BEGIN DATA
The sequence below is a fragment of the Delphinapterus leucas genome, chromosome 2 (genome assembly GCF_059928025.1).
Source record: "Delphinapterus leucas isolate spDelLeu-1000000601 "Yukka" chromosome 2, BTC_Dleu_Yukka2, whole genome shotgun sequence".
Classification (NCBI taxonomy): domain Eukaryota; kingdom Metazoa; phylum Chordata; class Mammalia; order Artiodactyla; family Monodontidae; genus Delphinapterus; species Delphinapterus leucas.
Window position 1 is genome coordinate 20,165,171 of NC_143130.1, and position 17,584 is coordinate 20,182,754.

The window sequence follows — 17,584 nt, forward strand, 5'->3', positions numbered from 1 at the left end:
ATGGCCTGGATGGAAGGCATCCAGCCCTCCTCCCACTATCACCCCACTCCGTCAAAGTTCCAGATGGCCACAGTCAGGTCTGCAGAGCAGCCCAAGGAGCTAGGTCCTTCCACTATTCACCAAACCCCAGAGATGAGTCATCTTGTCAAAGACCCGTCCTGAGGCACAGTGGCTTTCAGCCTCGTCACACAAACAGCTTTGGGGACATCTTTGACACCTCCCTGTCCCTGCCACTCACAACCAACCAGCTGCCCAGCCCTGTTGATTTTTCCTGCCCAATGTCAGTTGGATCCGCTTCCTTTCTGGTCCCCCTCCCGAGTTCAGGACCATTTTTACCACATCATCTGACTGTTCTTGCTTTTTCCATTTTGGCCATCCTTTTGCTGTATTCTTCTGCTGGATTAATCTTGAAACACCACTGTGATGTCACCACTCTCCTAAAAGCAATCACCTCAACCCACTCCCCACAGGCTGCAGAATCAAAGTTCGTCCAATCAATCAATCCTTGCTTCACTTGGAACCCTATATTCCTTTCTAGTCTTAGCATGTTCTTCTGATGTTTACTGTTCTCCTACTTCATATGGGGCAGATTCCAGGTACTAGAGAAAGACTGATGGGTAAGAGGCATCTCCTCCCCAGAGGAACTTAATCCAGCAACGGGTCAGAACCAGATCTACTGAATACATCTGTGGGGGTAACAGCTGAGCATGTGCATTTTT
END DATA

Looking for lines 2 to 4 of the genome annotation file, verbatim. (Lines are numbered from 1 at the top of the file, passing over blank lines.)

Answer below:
Source record: "Delphinapterus leucas isolate spDelLeu-1000000601 "Yukka" chromosome 2, BTC_Dleu_Yukka2, whole genome shotgun sequence".
Classification (NCBI taxonomy): domain Eukaryota; kingdom Metazoa; phylum Chordata; class Mammalia; order Artiodactyla; family Monodontidae; genus Delphinapterus; species Delphinapterus leucas.
Window position 1 is genome coordinate 20,165,171 of NC_143130.1, and position 17,584 is coordinate 20,182,754.